Tag Archives: marketing

We Are At An Advertising Turning Point

Unless you never use the internet, you’re aware that something is happening in the next few days because every service and site you use is updating their terms of use. You may be wondering why you’re getting lots of emails to that effect or why sites are putting large banners to that effect on their homepage. It’s due to the start date of the GDPR. In case any of you don’t run digital businesses (which I suspect is most of you), the GDPR is a regulation that pertains to privacy and data protection for all citizens of the E.U. Because the internet is a global thing, many digital publishers and stores are extending the protections of the GDPR to their non-European consumers as well. I, for one, am very glad even though there is a good chance that it will force the ad tech business to change dramatically. It’s a big effing deal and we are at a turning point.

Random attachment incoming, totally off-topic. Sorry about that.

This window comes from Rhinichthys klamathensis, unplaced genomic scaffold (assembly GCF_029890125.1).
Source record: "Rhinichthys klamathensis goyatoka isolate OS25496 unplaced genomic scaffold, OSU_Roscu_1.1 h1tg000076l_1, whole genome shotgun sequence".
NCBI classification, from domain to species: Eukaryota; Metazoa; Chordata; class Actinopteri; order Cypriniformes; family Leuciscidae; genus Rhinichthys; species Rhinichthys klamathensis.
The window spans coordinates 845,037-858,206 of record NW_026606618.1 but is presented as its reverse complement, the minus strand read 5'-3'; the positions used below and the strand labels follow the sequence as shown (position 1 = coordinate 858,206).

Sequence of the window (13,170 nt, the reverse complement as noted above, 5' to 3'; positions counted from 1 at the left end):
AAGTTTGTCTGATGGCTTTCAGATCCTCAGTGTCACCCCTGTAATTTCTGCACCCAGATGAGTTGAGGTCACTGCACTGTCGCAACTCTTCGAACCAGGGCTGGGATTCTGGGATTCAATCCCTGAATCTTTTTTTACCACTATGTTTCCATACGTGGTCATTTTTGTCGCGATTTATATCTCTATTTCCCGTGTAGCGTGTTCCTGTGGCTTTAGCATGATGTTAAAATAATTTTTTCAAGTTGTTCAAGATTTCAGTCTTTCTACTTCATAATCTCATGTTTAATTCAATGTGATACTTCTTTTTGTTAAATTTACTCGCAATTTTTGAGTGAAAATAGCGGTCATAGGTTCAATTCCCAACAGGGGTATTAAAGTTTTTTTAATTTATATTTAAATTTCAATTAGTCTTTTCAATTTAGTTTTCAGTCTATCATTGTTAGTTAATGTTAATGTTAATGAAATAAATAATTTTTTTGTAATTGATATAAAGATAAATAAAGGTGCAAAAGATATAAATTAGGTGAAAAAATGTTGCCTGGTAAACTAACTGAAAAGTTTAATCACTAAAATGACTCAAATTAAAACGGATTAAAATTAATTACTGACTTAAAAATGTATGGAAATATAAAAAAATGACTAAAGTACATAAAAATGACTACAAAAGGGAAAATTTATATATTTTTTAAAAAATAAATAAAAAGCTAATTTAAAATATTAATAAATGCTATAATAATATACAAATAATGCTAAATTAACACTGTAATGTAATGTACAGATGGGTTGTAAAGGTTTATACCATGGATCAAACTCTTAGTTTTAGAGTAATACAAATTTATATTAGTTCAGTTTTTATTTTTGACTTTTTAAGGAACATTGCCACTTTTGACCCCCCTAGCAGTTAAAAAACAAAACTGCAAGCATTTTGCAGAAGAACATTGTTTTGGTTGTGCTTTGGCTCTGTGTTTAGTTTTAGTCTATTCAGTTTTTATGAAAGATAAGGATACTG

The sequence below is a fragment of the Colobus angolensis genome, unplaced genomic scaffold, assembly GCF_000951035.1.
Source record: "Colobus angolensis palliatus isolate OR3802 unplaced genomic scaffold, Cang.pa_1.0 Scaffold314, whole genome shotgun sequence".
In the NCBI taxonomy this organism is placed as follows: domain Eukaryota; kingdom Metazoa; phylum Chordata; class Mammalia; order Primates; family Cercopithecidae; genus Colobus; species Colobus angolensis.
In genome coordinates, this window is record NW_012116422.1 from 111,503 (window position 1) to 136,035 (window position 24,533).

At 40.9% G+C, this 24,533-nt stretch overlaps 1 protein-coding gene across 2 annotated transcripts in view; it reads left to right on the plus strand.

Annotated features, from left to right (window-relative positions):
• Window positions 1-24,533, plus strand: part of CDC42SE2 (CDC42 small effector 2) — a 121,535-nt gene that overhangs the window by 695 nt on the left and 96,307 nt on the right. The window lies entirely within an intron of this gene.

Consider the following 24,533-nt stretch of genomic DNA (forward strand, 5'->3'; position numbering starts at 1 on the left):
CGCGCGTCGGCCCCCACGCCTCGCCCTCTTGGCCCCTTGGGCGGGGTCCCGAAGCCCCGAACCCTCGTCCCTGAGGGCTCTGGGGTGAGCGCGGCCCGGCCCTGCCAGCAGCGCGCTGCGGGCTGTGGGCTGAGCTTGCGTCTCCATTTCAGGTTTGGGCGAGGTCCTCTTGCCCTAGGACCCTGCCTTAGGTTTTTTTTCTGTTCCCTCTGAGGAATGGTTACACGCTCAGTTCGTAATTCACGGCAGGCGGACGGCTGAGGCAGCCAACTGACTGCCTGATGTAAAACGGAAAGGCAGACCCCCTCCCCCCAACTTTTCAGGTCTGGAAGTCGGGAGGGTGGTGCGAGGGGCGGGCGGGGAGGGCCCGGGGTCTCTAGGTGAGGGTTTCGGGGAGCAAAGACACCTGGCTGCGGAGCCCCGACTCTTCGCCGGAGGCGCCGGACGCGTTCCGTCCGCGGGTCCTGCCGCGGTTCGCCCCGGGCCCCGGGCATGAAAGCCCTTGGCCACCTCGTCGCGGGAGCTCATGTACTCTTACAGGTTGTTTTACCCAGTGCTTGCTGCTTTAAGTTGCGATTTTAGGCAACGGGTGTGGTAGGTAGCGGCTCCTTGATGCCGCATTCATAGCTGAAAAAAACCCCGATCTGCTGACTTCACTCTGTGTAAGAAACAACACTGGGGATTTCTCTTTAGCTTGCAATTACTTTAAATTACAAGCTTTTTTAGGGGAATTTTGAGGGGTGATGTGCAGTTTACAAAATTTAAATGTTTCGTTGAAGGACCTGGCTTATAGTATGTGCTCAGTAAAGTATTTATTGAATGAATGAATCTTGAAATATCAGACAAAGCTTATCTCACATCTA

Let me preface this by saying that I got fed up with the ridiculous amount of tracking going on quite a while ago. Like many people, I think that tracking someone without their permission or a court order is wrong. I think it slows down the user experience and unbalances the trade of content for attention toward the publisher since tracking me beyond your content is infringing on some other entity’s territory. Besides that, it’s creepy. I don’t want to see a few weeks’ worth of ads for an item I looked up for a friend in which I have zero interest. I don’t care about ad personalization, frankly, although I know for many people it’s a much better user experience. I think only showing me ads for products and services that you think I might care about excludes product discovery and I have proof in that I’ve made many purchases based on content-based marketing but very few based on served ads.